In the 10-K, AMD indicated that several factors could change the environment on the GPU front, highlighting market and regulatory risks that could lead to a decline in the number of GPUs being bought by cryptocurrency miners.

The firm wrote:

“The cryptocurrency market is unstable and demand could change quickly. For example, China and South Korea have recently instituted restrictions on cryptocurrency trading. If we are unable to manage the risks related to a decrease in the demand for cryptocurrency mining, our GPU business could be materially adversely affected.”

The prediction that volatility could alter the pace of demand is shared by others in the space, including rival GPU maker Nvidia.

During an earnings call in early February, Colette Kress, Nvidia’s chief financial officer, said it was “hard to quantify” how much of its GPU revenue came from cryptocurrency miners, adding that “cryptocurrency trends are likely to remain volatile.”

Still, the inclusion in its most recent filing serves to highlight how AMD is among a growing list of companies – primarily financial institutions – to acknowledge the impact that cryptocurrencies and blockchain technology will have on their bottom lines.

AMD Ryzen GPU image via Joerg Huettenhoelscher / Shutterstock

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Nvidia CFO: Crypto Mining Demand Beat Expectations in Q4

Fourth-quarter demand from cryptocurrency miners for GPU maker Nvidia’s products was bigger than anticipated, the company’s chief financial officer said on an earnings call today.

“Strong demand in the cryptocurrency market exceeded our expectations,” CFO Colette Kress said, issuing the remarks as the company unveiled its fourth-quarter earnings for 2017. The company banked $2.91 billion in revenue during that period, an increase of more than 34 percent compared to the same time a year prior.

That said, Kress stressed that the demand the company has seen in months past could shift, depending on the fortunes of the cryptocurrency market.

Kress commented:

“While the contribution of cryptocurrency mining to our business is hard to quantify, it is likely to have been higher than in previous years. However, we remain committed to our gaming demands as cryptocurrency trends are likely to remain volatile.”

Nvidia’s leadership, including CEO Jen-Hsun Huang, have struck bullish notes on the boon of cryptocurrency mining for its bottom line. Elsewhere, the company has indicated that it anticipates mining to ultimately form a small part of its overall earnings picture.

The company did not plan for or expect increased profits from cryptocurrencies, an analyst later said on the call. In response to a question about how Nvidia modeled cryptocurrencies, he responded that they “modeled crypto approximately flat.”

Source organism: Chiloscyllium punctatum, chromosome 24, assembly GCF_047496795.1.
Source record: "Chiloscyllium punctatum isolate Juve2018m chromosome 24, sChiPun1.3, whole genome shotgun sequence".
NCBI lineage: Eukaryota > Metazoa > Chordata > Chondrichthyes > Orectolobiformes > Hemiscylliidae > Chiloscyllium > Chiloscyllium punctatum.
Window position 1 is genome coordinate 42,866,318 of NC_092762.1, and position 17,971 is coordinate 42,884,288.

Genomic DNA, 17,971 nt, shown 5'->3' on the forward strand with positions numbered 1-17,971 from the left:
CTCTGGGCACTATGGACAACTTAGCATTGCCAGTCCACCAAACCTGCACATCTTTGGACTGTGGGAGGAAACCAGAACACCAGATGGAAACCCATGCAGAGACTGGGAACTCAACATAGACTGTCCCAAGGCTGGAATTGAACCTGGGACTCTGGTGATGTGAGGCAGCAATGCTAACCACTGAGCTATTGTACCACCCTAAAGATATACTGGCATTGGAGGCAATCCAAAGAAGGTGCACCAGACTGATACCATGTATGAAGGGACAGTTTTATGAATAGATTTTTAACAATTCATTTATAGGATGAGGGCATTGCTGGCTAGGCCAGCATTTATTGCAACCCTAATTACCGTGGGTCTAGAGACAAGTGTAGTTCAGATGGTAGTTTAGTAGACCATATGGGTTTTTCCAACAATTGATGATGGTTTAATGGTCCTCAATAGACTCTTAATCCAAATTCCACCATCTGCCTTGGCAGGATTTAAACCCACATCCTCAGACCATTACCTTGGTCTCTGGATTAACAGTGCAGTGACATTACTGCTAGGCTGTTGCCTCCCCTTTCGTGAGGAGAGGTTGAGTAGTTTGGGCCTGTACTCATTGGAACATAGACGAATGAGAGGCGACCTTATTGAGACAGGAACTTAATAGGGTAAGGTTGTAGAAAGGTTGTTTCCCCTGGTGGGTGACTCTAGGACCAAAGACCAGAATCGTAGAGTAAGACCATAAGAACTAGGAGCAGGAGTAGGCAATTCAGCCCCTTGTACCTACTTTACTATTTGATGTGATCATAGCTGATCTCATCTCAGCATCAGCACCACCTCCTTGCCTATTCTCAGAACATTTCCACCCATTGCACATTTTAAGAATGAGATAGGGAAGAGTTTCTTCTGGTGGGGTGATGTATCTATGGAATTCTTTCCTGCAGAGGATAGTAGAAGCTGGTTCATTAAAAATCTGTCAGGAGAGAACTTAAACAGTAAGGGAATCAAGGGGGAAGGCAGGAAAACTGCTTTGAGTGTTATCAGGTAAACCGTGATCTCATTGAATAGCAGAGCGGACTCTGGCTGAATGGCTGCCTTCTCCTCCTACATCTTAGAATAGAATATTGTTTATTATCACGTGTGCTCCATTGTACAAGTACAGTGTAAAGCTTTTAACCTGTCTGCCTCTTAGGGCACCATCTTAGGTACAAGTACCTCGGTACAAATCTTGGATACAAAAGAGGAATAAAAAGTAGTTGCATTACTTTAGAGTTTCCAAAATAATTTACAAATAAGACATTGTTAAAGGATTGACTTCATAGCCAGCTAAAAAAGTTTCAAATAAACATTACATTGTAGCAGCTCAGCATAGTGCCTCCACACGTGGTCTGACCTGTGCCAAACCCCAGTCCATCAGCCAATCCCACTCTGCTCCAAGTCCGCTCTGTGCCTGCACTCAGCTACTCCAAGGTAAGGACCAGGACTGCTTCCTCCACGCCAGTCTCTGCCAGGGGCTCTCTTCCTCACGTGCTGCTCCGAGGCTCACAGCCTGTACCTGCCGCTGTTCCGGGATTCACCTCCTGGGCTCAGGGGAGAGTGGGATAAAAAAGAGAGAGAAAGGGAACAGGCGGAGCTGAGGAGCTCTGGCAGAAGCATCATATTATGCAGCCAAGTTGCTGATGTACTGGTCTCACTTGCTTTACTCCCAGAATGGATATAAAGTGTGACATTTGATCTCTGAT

“There’s a lot of dynamics going on in gaming,” the analyst continued. “One dynamic is there’s a fairly sizable pent-up demand going into this quarter, but I think the larger dynamics that are happening relate to just the amazing games that are out right now.”

Image Credit: Matthew Corley /

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Cryptocurrency Price Surge Could Boost GPU Sales, Says Wall Street Analyst

Prices increases in ethereum, monero and other cryptocurrencies could spark a sales boost for makers of graphics cards (GPUs), according to one Wall Street analyst who covers the market.

In a research note to clients over the weekend, Mitch Steves of RBC Capital Markets argued that recent double-digit percentage increases in prices for some cryptocurrencies could drive more miners to enter the market, as well as drive established miners to expand their capacity by buying new GPUs.

Mining – an energy-intensive process by which new transactions are added to a blockchain – has already resulted in notable sales boosts for companies like Nvidia and Advanced Micro Devices (AMD), as previously reported by CoinDesk.

“We are flagging this now, as the payback period has decreased materially which may lead to continued strength in GPU sales related to cryptocurrency mining,” Steves wrote, adding:

“For illustrative purposes, when the price of ethereum was at $300 the payback period was approximately 9.4 months; today it is now approximately 5.6 months – a change we view as material.”

After bottoming out as low as $286 in early November, ethereum surged to $453 – a 58 percent increase – over the weekend. Monero has nearly doubled in value over the course of the month from $82 to $161, while zcash has surged 49 percent from $213 to $318 during November.

A resurgence in mining demand would be noteworthy because many observers – including Nvidia and AMD, the primary manufacturers of the GPUs used in mining – were predicting just weeks ago that the cryptocurrency mining boom – and thus GPU sales – was beginning to tail off after posting eye-popping sales figures and exhausting inventories in the first half of the year.

In its third-quarter earnings report, Nvidia noted that mining-related GPU revenues were down from $150 million in the second quarter to just $70 million and predicted that trend to continue. Lisa Su, AMD CEO, similarly told investors on her third quarter conference call that “there will be some leveling-off of some of the cryptocurrency demand.”

According to Steves, that outcome may not be so certain anymore.

While noting that it’s still too early to assess the market’s long-term sustainability, Steves said that it is likely due to a confluence of technology improvements and more traditional investors taking interest in mining.

He concluded:

“The ‘cat is out of the bag’ so to speak and we wouldn’t be surprised to see more and more institutional money and high-net-worth individuals invest in the rapidly growing space.”

Disclosure: CoinDesk is a subsidiary of Digital Currency Group, which has an ownership stake in Zcash Company, the for-profit entity supporting zcash’s development.

GPUs image via ezphoto/

The leader in blockchain news, CoinDesk is an independent media outlet that strives for the highest journalistic standards and abides by a strict set of editorial policies. Have breaking news or a story tip to send to our journalists? Contact us at